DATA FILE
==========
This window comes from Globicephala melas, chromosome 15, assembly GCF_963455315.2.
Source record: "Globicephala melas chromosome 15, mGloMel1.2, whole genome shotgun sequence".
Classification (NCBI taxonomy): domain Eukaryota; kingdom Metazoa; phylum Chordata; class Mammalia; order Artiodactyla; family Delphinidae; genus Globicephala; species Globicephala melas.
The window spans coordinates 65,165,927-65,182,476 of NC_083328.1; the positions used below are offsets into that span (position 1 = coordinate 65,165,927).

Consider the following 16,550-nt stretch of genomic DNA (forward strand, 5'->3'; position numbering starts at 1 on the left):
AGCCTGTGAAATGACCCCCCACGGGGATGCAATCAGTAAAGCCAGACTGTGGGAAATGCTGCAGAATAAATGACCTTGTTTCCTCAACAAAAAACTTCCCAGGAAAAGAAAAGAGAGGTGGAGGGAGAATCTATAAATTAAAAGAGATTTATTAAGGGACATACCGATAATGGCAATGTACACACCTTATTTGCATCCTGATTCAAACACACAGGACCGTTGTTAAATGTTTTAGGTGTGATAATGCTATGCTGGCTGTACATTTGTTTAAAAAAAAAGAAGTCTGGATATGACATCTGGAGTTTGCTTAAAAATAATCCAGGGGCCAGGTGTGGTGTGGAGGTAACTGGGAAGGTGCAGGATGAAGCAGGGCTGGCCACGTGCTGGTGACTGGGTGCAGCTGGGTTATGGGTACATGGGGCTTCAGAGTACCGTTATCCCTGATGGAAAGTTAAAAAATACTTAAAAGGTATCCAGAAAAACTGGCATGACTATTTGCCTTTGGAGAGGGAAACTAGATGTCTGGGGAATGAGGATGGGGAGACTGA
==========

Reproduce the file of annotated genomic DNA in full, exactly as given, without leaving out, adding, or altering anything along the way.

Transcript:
This window comes from Globicephala melas, chromosome 15, assembly GCF_963455315.2.
Source record: "Globicephala melas chromosome 15, mGloMel1.2, whole genome shotgun sequence".
Classification (NCBI taxonomy): domain Eukaryota; kingdom Metazoa; phylum Chordata; class Mammalia; order Artiodactyla; family Delphinidae; genus Globicephala; species Globicephala melas.
The window spans coordinates 65,165,927-65,182,476 of NC_083328.1; the positions used below are offsets into that span (position 1 = coordinate 65,165,927).

Consider the following 16,550-nt stretch of genomic DNA (forward strand, 5'->3'; position numbering starts at 1 on the left):
AGCCTGTGAAATGACCCCCCACGGGGATGCAATCAGTAAAGCCAGACTGTGGGAAATGCTGCAGAATAAATGACCTTGTTTCCTCAACAAAAAACTTCCCAGGAAAAGAAAAGAGAGGTGGAGGGAGAATCTATAAATTAAAAGAGATTTATTAAGGGACATACCGATAATGGCAATGTACACACCTTATTTGCATCCTGATTCAAACACACAGGACCGTTGTTAAATGTTTTAGGTGTGATAATGCTATGCTGGCTGTACATTTGTTTAAAAAAAAAGAAGTCTGGATATGACATCTGGAGTTTGCTTAAAAATAATCCAGGGGCCAGGTGTGGTGTGGAGGTAACTGGGAAGGTGCAGGATGAAGCAGGGCTGGCCACGTGCTGGTGACTGGGTGCAGCTGGGTTATGGGTACATGGGGCTTCAGAGTACCGTTATCCCTGATGGAAAGTTAAAAAATACTTAAAAGGTATCCAGAAAAACTGGCATGACTATTTGCCTTTGGAGAGGGAAACTAGATGTCTGGGGAATGAGGATGGGGAGACTGA